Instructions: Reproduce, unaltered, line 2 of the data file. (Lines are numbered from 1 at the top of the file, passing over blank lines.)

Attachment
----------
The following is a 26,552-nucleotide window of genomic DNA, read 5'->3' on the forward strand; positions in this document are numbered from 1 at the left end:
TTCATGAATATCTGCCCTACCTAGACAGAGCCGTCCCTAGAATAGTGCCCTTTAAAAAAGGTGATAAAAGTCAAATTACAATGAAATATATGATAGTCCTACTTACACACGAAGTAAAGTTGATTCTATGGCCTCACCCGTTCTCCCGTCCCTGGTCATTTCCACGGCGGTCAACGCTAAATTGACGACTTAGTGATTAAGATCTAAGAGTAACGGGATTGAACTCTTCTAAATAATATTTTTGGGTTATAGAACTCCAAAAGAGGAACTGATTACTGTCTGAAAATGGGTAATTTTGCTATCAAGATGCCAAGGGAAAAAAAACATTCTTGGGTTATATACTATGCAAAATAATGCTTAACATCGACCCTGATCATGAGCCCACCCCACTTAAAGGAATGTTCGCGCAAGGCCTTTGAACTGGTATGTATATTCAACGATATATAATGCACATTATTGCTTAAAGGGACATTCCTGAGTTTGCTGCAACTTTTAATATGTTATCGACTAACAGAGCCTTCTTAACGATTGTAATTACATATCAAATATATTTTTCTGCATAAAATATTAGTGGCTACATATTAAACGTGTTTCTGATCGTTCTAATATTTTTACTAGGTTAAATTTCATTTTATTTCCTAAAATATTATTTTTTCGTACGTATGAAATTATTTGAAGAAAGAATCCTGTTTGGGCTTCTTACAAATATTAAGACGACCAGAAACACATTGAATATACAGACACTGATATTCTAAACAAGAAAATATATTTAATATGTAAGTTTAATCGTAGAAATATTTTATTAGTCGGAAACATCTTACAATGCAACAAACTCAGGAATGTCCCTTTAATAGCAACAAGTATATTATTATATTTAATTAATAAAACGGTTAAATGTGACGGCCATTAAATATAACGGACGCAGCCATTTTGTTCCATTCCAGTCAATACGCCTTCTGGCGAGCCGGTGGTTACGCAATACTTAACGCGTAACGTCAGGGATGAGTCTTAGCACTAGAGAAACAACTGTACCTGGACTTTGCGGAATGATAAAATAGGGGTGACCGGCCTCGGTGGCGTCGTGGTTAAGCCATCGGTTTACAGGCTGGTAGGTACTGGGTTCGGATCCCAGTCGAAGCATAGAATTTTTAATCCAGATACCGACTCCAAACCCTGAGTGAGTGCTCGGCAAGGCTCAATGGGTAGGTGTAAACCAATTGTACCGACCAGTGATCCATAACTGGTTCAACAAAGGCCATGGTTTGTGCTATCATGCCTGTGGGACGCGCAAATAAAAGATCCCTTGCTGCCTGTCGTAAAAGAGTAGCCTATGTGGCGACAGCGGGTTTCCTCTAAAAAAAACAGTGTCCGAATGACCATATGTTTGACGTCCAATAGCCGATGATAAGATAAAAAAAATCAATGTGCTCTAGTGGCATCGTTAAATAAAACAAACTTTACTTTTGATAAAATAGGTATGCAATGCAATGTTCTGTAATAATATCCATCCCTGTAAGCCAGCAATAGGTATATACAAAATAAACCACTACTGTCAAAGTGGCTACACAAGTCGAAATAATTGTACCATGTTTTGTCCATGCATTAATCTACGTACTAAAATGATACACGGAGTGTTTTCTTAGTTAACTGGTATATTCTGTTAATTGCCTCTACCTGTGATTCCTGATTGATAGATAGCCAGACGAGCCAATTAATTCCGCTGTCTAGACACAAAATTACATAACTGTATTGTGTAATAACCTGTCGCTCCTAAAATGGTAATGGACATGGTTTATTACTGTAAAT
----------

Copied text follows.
TTCATGAATATCTGCCCTACCTAGACAGAGCCGTCCCTAGAATAGTGCCCTTTAAAAAAGGTGATAAAAGTCAAATTACAATGAAATATATGATAGTCCTACTTACACACGAAGTAAAGTTGATTCTATGGCCTCACCCGTTCTCCCGTCCCTGGTCATTTCCACGGCGGTCAACGCTAAATTGACGACTTAGTGATTAAGATCTAAGAGTAACGGGATTGAACTCTTCTAAATAATATTTTTGGGTTATAGAACTCCAAAAGAGGAACTGATTACTGTCTGAAAATGGGTAATTTTGCTATCAAGATGCCAAGGGAAAAAAAACATTCTTGGGTTATATACTATGCAAAATAATGCTTAACATCGACCCTGATCATGAGCCCACCCCACTTAAAGGAATGTTCGCGCAAGGCCTTTGAACTGGTATGTATATTCAACGATATATAATGCACATTATTGCTTAAAGGGACATTCCTGAGTTTGCTGCAACTTTTAATATGTTATCGACTAACAGAGCCTTCTTAACGATTGTAATTACATATCAAATATATTTTTCTGCATAAAATATTAGTGGCTACATATTAAACGTGTTTCTGATCGTTCTAATATTTTTACTAGGTTAAATTTCATTTTATTTCCTAAAATATTATTTTTTCGTACGTATGAAATTATTTGAAGAAAGAATCCTGTTTGGGCTTCTTACAAATATTAAGACGACCAGAAACACATTGAATATACAGACACTGATATTCTAAACAAGAAAATATATTTAATATGTAAGTTTAATCGTAGAAATATTTTATTAGTCGGAAACATCTTACAATGCAACAAACTCAGGAATGTCCCTTTAATAGCAACAAGTATATTATTATATTTAATTAATAAAACGGTTAAATGTGACGGCCATTAAATATAACGGACGCAGCCATTTTGTTCCATTCCAGTCAATACGCCTTCTGGCGAGCCGGTGGTTACGCAATACTTAACGCGTAACGTCAGGGATGAGTCTTAGCACTAGAGAAACAACTGTACCTGGACTTTGCGGAATGATAAAATAGGGGTGACCGGCCTCGGTGGCGTCGTGGTTAAGCCATCGGTTTACAGGCTGGTAGGTACTGGGTTCGGATCCCAGTCGAAGCATAGAATTTTTAATCCAGATACCGACTCCAAACCCTGAGTGAGTGCTCGGCAAGGCTCAATGGGTAGGTGTAAACCAATTGTACCGACCAGTGATCCATAACTGGTTCAACAAAGGCCATGGTTTGTGCTATCATGCCTGTGGGACGCGCAAATAAAAGATCCCTTGCTGCCTGTCGTAAAAGAGTAGCCTATGTGGCGACAGCGGGTTTCCTCTAAAAAAAACAGTGTCCGAATGACCATATGTTTGACGTCCAATAGCCGATGATAAGATAAAAAAAATCAATGTGCTCTAGTGGCATCGTTAAATAAAACAAACTTTACTTTTGATAAAATAGGTATGCAATGCAATGTTCTGTAATAATATCCATCCCTGTAAGCCAGCAATAGGTATATACAAAATAAACCACTACTGTCAAAGTGGCTACACAAGTCGAAATAATTGTACCATGTTTTGTCCATGCATTAATCTACGTACTAAAATGATACACGGAGTGTTTTCTTAGTTAACTGGTATATTCTGTTAATTGCCTCTACCTGTGATTCCTGATTGATAGATAGCCAGACGAGCCAATTAATTCCGCTGTCTAGACACAAAATTACATAACTGTATTGTGTAATAACCTGTCGCTCCTAAAATGGTAATGGACATGGTTTATTACTGTAAAT